Ok, to be fair, we're playing on two massive assumptions here. The first is that the Angels really would rather see their leadoff hitter slap groundballs to the opposite field rather than working pitchers for walks and mistakes to pull for power. The second is that they are unsatisfied with Trout's approach, and want to see him change it. We have no direct evidence to support the first assumption. We do know that they tweaked with Trout's swing back in August, opening the door to the second assumption, but no reference was made to hitting more balls on the ground. I'm on shaky ground, to be sure.

But this offseason has brought nothing but good news so far, and it's a slow news week, so let's indulge in a little paranoia. Here's some video of Trout taking BP in the Arizona Fall League:

Note how tall Trout remains in his swing, and the narrow separation between his feet. We've seen him use this approach before, both in predraft footage and early on in the Midwest League. Standing that tall helps him to get his hands inside the ball and shoot pitches to the opposite field more easily; it also could help him to stay on top of balls with his swing, contributing to more grounders.

On the other hand, here's some ESPN footage of what Trout looked like in Arkansas:

Trout plants his feet wider apart at the point of contact, especially in the game footage. He still has a pronounced stride, but the swing looks less "effortful." Keeping his weight back also helps him to loft the ball more, and tap more into his growing strength. Could the Angels be trying to move him away from that, and all because of a few 2011 pop-ups and a new-found inclination to pull ball?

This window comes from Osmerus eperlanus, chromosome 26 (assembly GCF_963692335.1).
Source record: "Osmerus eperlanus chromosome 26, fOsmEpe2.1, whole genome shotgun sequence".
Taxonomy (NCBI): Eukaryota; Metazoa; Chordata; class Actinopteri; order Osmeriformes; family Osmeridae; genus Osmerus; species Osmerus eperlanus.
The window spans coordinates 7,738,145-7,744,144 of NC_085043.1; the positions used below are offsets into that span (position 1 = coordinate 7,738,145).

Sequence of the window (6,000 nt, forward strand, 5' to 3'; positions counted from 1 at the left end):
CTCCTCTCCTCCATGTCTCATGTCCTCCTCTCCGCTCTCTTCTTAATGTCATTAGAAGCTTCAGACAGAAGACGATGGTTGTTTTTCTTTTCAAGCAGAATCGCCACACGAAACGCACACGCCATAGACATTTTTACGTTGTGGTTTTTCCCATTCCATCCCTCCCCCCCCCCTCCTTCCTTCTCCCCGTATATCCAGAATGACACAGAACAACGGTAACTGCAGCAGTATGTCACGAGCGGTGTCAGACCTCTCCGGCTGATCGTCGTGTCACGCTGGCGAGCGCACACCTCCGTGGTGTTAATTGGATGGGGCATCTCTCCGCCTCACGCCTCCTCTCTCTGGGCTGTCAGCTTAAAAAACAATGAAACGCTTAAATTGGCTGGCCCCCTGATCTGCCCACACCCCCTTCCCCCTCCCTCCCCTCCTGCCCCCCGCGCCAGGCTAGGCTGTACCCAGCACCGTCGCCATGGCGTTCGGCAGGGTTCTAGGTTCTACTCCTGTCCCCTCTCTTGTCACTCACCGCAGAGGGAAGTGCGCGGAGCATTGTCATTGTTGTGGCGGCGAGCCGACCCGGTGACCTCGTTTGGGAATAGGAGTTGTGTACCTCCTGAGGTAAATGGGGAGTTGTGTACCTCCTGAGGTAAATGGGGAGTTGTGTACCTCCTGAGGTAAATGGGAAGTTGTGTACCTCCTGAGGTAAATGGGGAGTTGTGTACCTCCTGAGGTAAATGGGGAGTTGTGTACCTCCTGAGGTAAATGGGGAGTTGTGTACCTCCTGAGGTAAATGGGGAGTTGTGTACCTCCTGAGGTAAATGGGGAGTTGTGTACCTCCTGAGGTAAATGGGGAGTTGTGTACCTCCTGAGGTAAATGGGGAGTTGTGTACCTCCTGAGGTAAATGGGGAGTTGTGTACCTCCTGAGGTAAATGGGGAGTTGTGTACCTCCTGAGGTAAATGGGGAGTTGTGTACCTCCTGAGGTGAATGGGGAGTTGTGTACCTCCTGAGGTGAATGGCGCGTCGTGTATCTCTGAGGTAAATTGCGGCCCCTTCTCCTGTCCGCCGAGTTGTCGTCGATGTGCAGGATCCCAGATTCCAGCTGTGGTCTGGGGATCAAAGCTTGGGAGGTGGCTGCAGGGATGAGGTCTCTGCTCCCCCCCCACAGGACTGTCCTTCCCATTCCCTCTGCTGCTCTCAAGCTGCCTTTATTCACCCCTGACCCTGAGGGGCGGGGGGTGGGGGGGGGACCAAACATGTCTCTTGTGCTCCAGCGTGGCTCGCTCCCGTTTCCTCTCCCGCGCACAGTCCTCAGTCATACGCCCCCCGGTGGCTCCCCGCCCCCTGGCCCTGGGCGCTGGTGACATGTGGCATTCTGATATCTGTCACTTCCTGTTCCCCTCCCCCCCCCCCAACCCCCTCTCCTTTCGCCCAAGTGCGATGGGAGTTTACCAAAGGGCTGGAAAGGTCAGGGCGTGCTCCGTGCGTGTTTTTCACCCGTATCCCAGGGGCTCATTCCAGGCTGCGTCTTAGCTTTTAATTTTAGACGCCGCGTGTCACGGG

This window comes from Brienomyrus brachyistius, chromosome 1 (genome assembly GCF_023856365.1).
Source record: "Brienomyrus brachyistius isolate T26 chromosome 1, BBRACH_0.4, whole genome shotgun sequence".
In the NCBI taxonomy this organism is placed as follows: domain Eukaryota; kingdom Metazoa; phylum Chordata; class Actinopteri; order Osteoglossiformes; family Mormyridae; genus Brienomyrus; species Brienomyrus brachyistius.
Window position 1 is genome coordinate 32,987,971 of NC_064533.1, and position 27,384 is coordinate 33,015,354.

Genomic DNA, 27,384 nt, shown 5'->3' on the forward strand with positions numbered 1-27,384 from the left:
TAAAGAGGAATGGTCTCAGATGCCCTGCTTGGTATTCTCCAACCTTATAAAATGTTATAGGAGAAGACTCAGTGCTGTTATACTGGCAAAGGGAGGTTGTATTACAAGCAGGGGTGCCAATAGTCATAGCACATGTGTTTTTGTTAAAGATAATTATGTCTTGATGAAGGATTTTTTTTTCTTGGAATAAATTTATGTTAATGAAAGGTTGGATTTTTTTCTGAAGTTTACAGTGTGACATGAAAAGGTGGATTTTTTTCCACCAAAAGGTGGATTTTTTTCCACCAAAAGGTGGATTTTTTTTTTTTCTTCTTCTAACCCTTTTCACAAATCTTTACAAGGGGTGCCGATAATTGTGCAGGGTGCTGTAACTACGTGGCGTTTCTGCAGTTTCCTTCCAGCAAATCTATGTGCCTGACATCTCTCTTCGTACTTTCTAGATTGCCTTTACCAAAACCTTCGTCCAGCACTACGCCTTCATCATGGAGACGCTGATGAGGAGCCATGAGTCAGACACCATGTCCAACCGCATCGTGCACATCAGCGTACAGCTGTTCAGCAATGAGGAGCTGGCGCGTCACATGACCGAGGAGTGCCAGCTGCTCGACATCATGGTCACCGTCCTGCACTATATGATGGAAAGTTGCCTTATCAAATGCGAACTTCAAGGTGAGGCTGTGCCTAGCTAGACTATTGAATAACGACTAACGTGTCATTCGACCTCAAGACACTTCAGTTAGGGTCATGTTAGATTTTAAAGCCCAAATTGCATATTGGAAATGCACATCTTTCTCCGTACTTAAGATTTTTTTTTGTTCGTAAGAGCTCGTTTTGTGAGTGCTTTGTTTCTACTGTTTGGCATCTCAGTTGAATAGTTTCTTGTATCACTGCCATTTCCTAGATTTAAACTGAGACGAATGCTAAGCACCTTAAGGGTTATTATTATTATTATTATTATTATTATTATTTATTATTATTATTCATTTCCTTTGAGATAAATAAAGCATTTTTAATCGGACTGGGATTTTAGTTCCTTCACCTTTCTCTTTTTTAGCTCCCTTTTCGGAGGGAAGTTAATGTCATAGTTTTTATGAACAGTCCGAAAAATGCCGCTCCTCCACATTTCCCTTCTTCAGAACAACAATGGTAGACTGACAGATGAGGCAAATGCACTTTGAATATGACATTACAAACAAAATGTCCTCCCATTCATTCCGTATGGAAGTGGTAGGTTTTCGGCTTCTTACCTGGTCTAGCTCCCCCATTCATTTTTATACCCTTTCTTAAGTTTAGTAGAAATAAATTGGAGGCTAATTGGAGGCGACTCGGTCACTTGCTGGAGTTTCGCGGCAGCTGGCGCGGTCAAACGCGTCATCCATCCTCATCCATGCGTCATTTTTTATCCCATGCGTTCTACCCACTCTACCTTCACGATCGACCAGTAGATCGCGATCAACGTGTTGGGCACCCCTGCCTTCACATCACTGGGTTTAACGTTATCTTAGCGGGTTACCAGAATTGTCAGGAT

I don't know if I'm convinced. Guys will sometimes shorten up their base in batting practice a little, and we only have one cameo from his time in the AFL. The statistical evidence may just be the result of small sample size. And, most importantly, who in their right mind would screw with Mike Trout's approach? I mean, there's no way they'd try to make Trout into some small-ball slap hitter! This has got be an unfair insinuation that I've leveled at the Halos, right? Right?


The door of doubt has opened for me. Maybe it remains closed for you.

Lastly, just for reference: Trout's batted ball distribution in the majors was similar to his Arkansas distribution. Fewer line drives and a couple more pop-ups, but he hit approximately the same percentage of balls to each field. The extra K's and poor BABIP, both of which are likely to regress with more MLB experience, were responsible for his disappointing numbers in the show.

* Due to that little shit stealing my computer, I fell back on Fangraphs' run values here, not my own calculations that were consistent with the rest of performance rankings. At any rate, my total must have been within 4-5 runs of what I got.